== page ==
With help from a cousin

He was for so long a name without a face.

Dying young — at only 41 years old — he left behind four children, the oldest of whom was not even 14 at the time.

And because of various moves and financial squeezes and more, there were no photographs for those children to show their children.

So Jasper Carlton Robertson was always the grandfather his grandchildren never knew.

Born 149 years ago today, on 18 April 1871, In Honey Grove, Texas, on the border of Lamar and Fannin Counties,1 Jasper — called “Jap” — was The Legal Genealogist‘s maternal great grandfather — my mother’s mother’s father.

He was the youngest of 11 children, and first appears in the records as a nine-year-old in his parents’ household in Delta County, Texas, in 1880.2

There are plenty of records for this great grandfather in the years that follow. He married my great grandmother Eula in Bexar County in 1896,3 served as a guard in the Texas state prison system in Colorado County,4 had a daughter — my grandmother Opal — and a son, Fred, in Texas, then moved his family to what was then Oklahoma Territory just after the turn of the century.5

Two more boys — Harvey and Ray — were born in Oklahoma before Jasper acquired land as a successful bidder in the opening of the Big Pasture in 1906.6 You can find them all there in Hollister, in the brand new state of Oklahoma, in 1910.7

And then he was gone. Taken by what his death certificate says was a liver abscess complicated by cholescistitis (gallbladder disease). Dead at 41 on 15 March 1912.8

We get a glimpse of the man himself from his flowery obituary in the Frederick, Oklahoma, Press:

Brother Robertson was a true man, in his business, in the church as well as in his home. He was loved by everybody and had no enemies. He was converted in a meeting held in Hollister about a year and a half ago and joined the Baptist Church. He lived a true and consistent Christian life, always being willing to make a sacrifice for the cause of the church beyond his means.

The church has lost a true Christian man, as well as a good teacher, His place will be vacant there as well as in his home where he was a true father. ….

The world will little note nor long remember what we say here, but it can never forget what he did here.9

But what we hadn’t glimpsed — what his grandchildren and great grandchildren had never seen — was what Jasper Carlton Robertson looked like.

Until the day a cousin offered a gift.

This gift.

Mary Ann Thurmond is the granddaughter of Mary Isabella (Robertson) Hendrix. Jasper’s older sister. She’s also the genealogist for her branch of the family. We first made contact many years ago and traded information which has greatly advanced both branches’ understanding of the family.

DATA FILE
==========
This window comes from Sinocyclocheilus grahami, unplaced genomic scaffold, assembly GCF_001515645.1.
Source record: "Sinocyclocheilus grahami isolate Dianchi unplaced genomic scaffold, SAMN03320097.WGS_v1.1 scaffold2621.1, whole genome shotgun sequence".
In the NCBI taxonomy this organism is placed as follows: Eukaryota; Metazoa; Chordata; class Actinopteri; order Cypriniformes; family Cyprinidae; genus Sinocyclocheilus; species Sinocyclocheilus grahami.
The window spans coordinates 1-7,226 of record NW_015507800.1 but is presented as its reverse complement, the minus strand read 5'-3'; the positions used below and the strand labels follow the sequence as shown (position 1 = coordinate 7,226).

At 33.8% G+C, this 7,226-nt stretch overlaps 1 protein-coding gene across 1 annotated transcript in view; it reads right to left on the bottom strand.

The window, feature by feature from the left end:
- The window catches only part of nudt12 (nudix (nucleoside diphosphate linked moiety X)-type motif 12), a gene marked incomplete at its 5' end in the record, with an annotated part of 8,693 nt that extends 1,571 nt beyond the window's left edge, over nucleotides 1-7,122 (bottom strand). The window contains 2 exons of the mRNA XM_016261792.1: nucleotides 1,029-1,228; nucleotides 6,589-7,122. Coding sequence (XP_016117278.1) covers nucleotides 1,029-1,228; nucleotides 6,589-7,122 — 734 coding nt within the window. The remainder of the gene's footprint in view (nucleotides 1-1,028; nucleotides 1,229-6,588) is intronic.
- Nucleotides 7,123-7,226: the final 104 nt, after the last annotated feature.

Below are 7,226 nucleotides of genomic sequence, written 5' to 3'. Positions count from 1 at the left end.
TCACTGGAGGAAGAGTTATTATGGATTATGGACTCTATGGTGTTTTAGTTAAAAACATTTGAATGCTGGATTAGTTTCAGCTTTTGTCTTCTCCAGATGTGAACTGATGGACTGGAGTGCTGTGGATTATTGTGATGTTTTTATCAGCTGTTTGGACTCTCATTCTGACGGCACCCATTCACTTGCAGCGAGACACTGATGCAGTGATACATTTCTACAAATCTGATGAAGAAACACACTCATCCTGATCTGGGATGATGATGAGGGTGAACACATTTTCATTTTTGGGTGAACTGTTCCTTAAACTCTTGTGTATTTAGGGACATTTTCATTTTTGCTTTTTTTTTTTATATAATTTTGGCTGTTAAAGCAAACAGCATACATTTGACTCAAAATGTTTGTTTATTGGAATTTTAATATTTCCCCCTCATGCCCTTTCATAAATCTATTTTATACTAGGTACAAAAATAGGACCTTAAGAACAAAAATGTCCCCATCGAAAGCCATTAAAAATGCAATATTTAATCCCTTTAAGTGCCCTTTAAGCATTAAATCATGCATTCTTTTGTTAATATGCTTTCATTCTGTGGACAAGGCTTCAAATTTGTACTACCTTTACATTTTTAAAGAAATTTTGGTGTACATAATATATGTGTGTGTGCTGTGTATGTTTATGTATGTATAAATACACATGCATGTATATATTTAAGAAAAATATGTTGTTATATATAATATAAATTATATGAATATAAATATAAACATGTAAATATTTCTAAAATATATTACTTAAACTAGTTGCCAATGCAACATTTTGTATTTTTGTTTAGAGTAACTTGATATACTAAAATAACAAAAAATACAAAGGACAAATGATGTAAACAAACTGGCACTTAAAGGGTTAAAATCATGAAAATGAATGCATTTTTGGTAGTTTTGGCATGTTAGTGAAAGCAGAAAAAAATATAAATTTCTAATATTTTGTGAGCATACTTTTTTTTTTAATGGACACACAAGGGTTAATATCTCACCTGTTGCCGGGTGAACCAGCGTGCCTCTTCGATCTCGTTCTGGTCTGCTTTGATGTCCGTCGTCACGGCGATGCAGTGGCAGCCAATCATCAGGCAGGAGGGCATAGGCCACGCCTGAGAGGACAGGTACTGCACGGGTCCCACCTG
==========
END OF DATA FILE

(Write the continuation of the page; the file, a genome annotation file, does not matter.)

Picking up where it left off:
And Mary Ann is the keeper of the family photographs passed down in her branch. And because of what was written at the bottom of this image, she thought perhaps my branch of the family might want to see it. The inscription:

Putting a face to a name.

Priceless.


Cite/link to this post: Judy G. Russell, “Putting a face to the name,” The Legal Genealogist (https://www.legalgenealogist.com/blog : posted 18 Apr 2020).

SOURCES

  1. Oklahoma State Board of Health, death certificate 3065 (1912), Jasper C. Robertson; Bureau of Vital Statistics, Oklahoma City. And see interview with Opal Robertson Cottrell (Kents Store, VA), by Bobette Richardson, 1980s; copy of notes privately held by the author. Opal Cottrell was the grandmother of Bobette Richardson and the author.
  2. 1880 U.S. census, Delta County, Texas, Precinct 3, population schedule, enumeration district (ED) 20, p. 502(D) (stamped), dwelling 117, family 118, Jasper “Robetson”; digital image, Ancestry.com (https://www.ancestry.com : accessed 18 Apr 2020); citing National Archive microfilm publication T9, roll 1300.
  3. Bexar County, Texas, marriage license no. 14298 and return, J C Robertson-Eula Beard (1896), County Clerk’s Office, San Antonio.
  4. 1900 U.S. census, Colorado County, Texas, Justice Precinct 8, population schedule, enumeration district (ED) 26, p. 224(A) (stamped), dwelling 81, family 83, Jasper C Robinson, “Guard Convicts”; digital image, Ancestry.com (https://www.ancestry.com : accessed 18 Apr 2020); citing National Archive microfilm publication T623, roll 1622.
  5. The move had to have occurred by 1903. A letter dated 1 October 1, 1903, from Jasper’s father to Jasper’s sister stated that “Jap’s post office is Perkins, OK Territory”. Letter, Gustavus B. Robertson to Mary Isabella Robertson Hendrix, 1 Oct 1903 (original in the possession of Mary Ann Hendrix Thurmond).
  6. Jasper C. Robertson (Tillman County, Oklahoma), cash sale entry, certificate no. 246, Lawton, Oklahoma, Land Office; Land Entry Papers, 1800-1908; Records of the Bureau of Land Management; Record Group 49, National Archives, Washington, D.C.
  7. 1910 U.S. census, Tillman County, Oklahoma, Stephens Township, population schedule, enumeration district (ED) 256, p. 216(B)(stamped), dwelling 197, family 199, Jasper C Robertson household; digital image, Ancestry.com (https://www.ancestry.com : accessed 18 Apr 2020); citing National Archive microfilm publication T624, roll 1275.
  8. Oklahoma State Board of Health, Certificate of Death No. 3065, Jasper C. Robertson, Tillman County, 15 Mar 1912; Bureau of Vital Statistics, Oklahoma City.
  9. “J.C. Robertson Passes Away,” Frederick (OK) Press, 22 Mar 1912.
Print Friendly, PDF & Email